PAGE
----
[0112] Also, it will be understood by one skilled in the art that this disclosure is not limited in its application to the details of construction and the arrangement of components set forth in the description or illustrated in the drawings. The embodiments herein are capable of other embodiments and capable of being practiced or carried out in various ways. Also, it will be understood that the phraseology and terminology used herein is for the purpose of description and should not be regarded as limiting. The use of "including," "comprising," or "having" and variations thereof herein is meant to encompass the items listed thereafter and equivalents thereof as well as additional items. Unless limited otherwise, the terms "connected," "coupled," and "mounted," and variations thereof herein are used broadly and encompass direct and indirect connections, couplings, and mountings. In addition, the terms "connected" and "coupled”, and variations thereof, are not restricted to physical or mechanical connections or couplings. Further, terms such as up, down, bottom, and top are relative, and are employed to aid illustration, but are not limiting.

[0113] The components of the illustrative devices, systems, and methods employed in accordance with the illustrated embodiments can be implemented, at least in part, in digital electronic circuitry, analog electronic circuitry, or in computer hardware, firmware, software, or in combinations of them. These components can be implemented, for example, as a computer program product such as a computer program, program code or computer instructions tangibly embodied in an information carrier, or in a machine-readable storage device, for execution by, or to control the operation of, data processing apparatus such as a programmable processor, a computer, or multiple computers.

[0114] A computer program can be written in any form of programming language, including compiled or interpreted languages, and it can be deployed in any form, including as a stand-alone program or as a module, component, subroutine, or other units suitable for use in a computing environment. A computer program can be deployed to be executed on one computer or on multiple computers at one site or distributed across multiple sites and interconnected by a communication network. Also, functional programs, codes, and code segments for accomplishing the techniques described herein can be easily construed as within the scope of the claims by programmers skilled in the art to which the techniques described herein pertain. Method steps associated with the illustrative embodiments can be performed by one or more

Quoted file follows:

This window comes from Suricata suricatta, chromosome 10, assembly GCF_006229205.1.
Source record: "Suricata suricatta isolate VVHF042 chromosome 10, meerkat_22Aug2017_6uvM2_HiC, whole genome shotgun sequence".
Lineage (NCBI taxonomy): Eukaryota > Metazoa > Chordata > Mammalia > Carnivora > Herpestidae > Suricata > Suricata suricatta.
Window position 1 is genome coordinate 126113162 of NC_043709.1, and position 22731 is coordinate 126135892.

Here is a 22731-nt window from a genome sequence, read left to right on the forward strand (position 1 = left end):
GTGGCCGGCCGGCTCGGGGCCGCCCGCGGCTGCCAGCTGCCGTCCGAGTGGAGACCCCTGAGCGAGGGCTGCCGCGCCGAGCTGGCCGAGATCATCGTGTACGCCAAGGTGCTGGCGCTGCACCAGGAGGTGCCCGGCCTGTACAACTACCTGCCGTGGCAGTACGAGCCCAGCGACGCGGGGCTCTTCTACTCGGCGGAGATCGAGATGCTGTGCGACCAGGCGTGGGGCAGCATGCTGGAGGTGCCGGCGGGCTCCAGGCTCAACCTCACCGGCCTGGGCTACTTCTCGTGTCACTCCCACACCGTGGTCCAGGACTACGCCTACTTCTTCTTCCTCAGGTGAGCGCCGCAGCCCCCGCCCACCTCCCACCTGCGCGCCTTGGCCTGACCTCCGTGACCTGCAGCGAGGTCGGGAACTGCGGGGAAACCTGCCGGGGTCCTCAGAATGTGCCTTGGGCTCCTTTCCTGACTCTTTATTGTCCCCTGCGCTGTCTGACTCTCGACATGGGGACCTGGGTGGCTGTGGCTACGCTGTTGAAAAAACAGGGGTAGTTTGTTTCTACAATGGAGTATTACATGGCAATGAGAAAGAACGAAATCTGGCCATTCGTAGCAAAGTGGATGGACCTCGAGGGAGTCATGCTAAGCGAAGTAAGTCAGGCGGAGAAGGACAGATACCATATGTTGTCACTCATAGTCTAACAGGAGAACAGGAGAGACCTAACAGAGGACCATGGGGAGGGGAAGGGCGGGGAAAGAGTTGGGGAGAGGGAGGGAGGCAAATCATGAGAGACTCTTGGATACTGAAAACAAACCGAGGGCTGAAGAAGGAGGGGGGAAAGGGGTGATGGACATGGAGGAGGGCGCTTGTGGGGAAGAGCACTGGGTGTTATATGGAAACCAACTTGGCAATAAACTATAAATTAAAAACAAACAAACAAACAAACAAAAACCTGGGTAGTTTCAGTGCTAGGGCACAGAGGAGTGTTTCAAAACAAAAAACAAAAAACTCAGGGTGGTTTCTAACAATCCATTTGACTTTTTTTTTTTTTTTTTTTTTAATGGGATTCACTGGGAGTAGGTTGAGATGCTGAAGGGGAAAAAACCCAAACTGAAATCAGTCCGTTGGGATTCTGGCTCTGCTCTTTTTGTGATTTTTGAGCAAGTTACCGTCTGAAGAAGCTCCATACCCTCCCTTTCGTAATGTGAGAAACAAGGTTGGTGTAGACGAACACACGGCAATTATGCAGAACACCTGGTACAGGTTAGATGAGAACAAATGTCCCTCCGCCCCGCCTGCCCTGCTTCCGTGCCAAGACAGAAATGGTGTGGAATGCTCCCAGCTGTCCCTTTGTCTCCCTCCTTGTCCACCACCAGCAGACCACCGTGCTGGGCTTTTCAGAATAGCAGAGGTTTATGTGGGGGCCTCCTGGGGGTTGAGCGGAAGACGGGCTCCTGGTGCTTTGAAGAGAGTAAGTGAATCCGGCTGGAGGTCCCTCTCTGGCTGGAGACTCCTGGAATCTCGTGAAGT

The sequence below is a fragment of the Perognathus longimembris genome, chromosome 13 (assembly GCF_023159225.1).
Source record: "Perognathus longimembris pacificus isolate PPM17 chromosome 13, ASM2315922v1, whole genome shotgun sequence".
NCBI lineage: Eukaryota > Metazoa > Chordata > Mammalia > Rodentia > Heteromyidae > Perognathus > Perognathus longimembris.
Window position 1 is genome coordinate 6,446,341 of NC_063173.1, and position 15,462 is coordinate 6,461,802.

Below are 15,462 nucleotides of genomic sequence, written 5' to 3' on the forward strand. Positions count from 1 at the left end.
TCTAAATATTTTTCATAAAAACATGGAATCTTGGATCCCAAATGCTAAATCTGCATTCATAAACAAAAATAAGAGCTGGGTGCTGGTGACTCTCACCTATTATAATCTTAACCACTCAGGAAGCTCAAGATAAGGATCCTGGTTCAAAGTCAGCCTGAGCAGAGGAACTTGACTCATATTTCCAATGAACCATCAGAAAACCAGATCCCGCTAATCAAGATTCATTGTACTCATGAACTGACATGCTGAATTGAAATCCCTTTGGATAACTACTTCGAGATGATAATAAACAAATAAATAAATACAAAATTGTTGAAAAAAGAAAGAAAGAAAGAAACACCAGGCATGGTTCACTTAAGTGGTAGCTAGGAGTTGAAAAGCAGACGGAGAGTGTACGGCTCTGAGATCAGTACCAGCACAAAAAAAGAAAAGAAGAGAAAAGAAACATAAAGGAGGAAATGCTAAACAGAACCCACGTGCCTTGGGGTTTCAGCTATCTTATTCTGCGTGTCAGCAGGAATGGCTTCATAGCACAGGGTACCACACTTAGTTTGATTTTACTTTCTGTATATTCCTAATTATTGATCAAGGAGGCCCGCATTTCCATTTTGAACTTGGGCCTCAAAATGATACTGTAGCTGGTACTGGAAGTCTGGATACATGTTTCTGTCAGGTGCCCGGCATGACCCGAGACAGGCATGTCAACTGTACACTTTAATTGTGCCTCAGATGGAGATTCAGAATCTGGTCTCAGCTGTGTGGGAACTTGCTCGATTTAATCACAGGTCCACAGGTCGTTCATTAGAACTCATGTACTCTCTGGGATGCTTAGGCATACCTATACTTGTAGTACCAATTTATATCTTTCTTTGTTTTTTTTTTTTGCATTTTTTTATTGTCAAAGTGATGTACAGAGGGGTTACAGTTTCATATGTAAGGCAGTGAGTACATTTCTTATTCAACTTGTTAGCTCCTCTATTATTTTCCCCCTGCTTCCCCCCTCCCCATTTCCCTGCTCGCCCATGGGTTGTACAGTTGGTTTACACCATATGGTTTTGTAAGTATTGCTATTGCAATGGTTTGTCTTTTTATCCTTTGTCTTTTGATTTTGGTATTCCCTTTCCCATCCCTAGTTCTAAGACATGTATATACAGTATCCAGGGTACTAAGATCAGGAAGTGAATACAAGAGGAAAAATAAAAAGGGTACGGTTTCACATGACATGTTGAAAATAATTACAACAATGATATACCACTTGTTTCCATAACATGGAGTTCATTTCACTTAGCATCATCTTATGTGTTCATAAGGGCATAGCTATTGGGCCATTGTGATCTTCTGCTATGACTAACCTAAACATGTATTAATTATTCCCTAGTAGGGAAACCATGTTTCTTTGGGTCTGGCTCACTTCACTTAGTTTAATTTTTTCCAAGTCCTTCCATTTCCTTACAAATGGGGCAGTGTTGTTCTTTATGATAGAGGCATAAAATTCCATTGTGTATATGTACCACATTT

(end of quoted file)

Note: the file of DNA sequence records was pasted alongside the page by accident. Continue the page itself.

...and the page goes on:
programmable processors executing a computer program, code or instructions to perform functions (e.g., by operating on input data and/or generating an output). Method steps can also be performed by, and apparatus for performing the methods can be implemented as, special purpose logic circuitry, e.g., an FPGA (field programmable gate array) or an ASIC (application- specific integrated circuit), for example.

[0115] The various illustrative logical blocks, modules, and circuits described in connection with the embodiments disclosed herein may be implemented or performed with a general-purpose processor, a digital signal processor (DSP), an ASIC, a FPGA or other programmable logic device, discrete gate or transistor logic, discrete hardware components, or any combination thereof designed to perform the functions described herein. A general-purpose processor may be a microprocessor, but in the alternative, the processor may be any conventional processor, controller, microcontroller, or state machine. A processor may also be implemented as a combination of computing devices, e.g., a combination of a DSP and a microprocessor, a plurality of microprocessors, one or more microprocessors in conjunction with a DSP core, or any other such configuration.

[0116] Processors suitable for the execution of a computer program include, by way of example, both general and special purpose microprocessors, and any one or more processors of any kind of digital computer. Generally, a processor will receive instructions and data from a read-only memory or a random-access memory or both. The required elements of a computer are a processor for executing instructions and one or more memory devices for storing instructions and data. Generally, a computer will also include, or be operatively coupled to receive data from or transfer data to, or both, one or more mass storage devices for storing data, e.g., magnetic, magneto-optical disks, or optical disks. Information carriers suitable for embodying computer program